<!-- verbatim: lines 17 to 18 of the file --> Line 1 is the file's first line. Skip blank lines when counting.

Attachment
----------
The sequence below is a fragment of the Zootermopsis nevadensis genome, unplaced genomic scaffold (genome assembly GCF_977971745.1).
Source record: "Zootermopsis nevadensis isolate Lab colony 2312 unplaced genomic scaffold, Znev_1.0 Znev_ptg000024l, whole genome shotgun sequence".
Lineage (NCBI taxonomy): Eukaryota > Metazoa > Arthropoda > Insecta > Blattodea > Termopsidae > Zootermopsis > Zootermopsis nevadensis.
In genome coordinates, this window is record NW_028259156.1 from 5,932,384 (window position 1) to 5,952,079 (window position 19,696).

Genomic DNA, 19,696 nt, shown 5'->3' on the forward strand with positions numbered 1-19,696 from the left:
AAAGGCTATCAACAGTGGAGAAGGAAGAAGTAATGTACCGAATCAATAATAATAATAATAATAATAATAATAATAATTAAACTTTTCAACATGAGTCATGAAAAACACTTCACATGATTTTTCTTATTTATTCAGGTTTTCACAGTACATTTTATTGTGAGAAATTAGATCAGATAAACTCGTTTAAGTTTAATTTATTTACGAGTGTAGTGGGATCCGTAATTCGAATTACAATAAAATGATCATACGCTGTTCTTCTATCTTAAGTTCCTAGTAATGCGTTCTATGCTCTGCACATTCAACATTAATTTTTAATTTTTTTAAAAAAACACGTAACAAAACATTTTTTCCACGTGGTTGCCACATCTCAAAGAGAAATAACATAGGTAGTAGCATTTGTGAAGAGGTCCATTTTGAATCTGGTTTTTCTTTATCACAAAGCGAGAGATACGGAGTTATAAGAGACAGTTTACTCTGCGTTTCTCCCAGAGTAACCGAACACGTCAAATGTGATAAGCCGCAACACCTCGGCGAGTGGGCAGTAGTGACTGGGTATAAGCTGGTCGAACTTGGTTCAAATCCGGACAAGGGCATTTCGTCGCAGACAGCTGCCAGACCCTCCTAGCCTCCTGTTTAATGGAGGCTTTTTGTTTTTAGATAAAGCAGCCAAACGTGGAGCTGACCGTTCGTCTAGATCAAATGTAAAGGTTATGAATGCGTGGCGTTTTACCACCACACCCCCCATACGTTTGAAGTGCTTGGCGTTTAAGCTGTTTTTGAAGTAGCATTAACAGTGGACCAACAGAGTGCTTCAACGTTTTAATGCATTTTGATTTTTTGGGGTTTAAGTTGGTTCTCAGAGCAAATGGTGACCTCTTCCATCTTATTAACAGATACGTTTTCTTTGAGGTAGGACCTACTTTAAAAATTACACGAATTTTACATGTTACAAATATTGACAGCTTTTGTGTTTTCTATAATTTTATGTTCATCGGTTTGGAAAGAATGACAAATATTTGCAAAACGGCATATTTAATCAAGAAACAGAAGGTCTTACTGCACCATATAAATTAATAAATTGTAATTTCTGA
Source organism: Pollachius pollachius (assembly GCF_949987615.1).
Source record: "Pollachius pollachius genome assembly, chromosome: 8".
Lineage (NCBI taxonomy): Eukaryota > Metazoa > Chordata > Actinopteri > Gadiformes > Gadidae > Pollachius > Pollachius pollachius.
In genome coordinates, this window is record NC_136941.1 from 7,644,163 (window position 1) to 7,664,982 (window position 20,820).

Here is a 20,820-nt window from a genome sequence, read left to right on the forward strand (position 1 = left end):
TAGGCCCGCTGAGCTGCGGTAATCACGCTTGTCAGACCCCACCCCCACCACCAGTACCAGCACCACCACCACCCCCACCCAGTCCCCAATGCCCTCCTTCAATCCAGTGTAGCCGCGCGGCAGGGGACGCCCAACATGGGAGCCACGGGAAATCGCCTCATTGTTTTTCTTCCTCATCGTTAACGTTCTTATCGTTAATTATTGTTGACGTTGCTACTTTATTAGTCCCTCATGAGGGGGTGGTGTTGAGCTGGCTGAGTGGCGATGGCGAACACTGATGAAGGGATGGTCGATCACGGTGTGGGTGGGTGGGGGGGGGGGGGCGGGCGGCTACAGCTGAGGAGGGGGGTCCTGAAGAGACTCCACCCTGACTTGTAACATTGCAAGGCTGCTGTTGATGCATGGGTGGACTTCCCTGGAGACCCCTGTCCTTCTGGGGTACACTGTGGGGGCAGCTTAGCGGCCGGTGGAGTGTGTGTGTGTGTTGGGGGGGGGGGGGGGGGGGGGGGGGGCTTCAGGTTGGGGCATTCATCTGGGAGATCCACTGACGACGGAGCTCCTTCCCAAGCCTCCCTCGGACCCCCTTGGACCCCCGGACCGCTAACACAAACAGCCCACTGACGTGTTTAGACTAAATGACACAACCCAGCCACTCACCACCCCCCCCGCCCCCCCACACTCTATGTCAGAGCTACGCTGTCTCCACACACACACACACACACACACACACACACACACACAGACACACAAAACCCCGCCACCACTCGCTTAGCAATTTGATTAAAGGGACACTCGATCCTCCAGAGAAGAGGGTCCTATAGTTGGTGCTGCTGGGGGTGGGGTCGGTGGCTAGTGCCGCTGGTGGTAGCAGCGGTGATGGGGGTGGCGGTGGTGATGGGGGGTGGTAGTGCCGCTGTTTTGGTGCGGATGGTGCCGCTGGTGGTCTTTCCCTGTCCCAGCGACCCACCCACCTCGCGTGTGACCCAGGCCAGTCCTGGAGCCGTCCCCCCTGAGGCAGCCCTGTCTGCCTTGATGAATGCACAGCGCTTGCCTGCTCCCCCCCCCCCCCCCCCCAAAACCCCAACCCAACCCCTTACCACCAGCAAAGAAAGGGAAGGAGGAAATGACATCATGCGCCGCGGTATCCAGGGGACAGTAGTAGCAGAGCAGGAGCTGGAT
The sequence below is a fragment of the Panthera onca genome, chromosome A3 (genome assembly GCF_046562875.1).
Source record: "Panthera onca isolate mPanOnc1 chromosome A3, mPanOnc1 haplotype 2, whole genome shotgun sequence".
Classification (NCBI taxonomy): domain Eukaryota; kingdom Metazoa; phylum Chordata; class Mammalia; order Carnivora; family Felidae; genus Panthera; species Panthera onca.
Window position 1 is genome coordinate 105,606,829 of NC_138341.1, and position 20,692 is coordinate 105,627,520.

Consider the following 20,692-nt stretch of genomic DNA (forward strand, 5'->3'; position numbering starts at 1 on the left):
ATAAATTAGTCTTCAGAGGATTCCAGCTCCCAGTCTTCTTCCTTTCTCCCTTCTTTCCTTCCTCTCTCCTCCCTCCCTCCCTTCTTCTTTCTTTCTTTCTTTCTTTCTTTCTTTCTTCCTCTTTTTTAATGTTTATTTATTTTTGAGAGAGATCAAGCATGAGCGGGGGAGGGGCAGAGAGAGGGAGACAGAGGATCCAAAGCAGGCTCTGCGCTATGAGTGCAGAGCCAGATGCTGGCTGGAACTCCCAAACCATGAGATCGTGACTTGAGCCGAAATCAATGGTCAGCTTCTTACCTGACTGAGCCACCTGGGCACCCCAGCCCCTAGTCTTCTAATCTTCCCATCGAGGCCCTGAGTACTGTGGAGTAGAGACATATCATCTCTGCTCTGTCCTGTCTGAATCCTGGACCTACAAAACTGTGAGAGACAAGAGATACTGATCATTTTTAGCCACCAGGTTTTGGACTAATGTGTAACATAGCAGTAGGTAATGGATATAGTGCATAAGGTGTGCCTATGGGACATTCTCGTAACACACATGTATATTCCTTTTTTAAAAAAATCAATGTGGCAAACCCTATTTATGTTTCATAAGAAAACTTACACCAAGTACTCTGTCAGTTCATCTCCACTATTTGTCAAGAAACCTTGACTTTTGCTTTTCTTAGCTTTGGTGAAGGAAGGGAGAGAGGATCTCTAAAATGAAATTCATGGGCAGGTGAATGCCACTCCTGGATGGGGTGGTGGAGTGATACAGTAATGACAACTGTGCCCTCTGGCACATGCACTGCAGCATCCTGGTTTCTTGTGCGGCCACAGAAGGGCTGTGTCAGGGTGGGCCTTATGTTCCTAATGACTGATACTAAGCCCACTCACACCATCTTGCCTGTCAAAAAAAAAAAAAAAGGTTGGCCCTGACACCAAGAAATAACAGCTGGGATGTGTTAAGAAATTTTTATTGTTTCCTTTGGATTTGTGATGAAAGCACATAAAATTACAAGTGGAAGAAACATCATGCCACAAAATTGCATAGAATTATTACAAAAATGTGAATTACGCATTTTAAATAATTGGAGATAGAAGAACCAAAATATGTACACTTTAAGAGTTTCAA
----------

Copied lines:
Consider the following 20,692-nt stretch of genomic DNA (forward strand, 5'->3'; position numbering starts at 1 on the left):
ATAAATTAGTCTTCAGAGGATTCCAGCTCCCAGTCTTCTTCCTTTCTCCCTTCTTTCCTTCCTCTCTCCTCCCTCCCTCCCTTCTTCTTTCTTTCTTTCTTTCTTTCTTTCTTTCTTCCTCTTTTTTAATGTTTATTTATTTTTGAGAGAGATCAAGCATGAGCGGGGGAGGGGCAGAGAGAGGGAGACAGAGGATCCAAAGCAGGCTCTGCGCTATGAGTGCAGAGCCAGATGCTGGCTGGAACTCCCAAACCATGAGATCGTGACTTGAGCCGAAATCAATGGTCAGCTTCTTACCTGACTGAGCCACCTGGGCACCCCAGCCCCTAGTCTTCTAATCTTCCCATCGAGGCCCTGAGTACTGTGGAGTAGAGACATATCATCTCTGCTCTGTCCTGTCTGAATCCTGGACCTACAAAACTGTGAGAGACAAGAGATACTGATCATTTTTAGCCACCAGGTTTTGGACTAATGTGTAACATAGCAGTAGGTAATGGATATAGTGCATAAGGTGTGCCTATGGGACATTCTCGTAACACACATGTATATTCCTTTTTTAAAAAAATCAATGTGGCAAACCCTATTTATGTTTCATAAGAAAACTTACACCAAGTACTCTGTCAGTTCATCTCCACTATTTGTCAAGAAACCTTGACTTTTGCTTTTCTTAGCTTTGGTGAAGGAAGGGAGAGAGGATCTCTAAAATGAAATTCATGGGCAGGTGAATGCCACTCCTGGATGGGGTGGTGGAGTGATACAGTAATGACAACTGTGCCCTCTGGCACATGCACTGCAGCATCCTGGTTTCTTGTGCGGCCACAGAAGGGCTGTGTCAGGGTGGGCCTTATGTTCCTAATGACTGATACTAAGCCCACTCACACCATCTTGCCTGTCAAAAAAAAAAAAAAAGGTTGGCCCTGACACCAAGAAATAACAGCTGGGATGTGTTAAGAAATTTTTATTGTTTCCTTTGGATTTGTGATGAAAGCACATAAAATTACAAGTGGAAGAAACATCATGCCACAAAATTGCATAGAATTATTACAAAAATGTGAATTACGCATTTTAAATAATTGGAGATAGAAGAACCAAAATATGTACACTTTAAGAGTTTCAA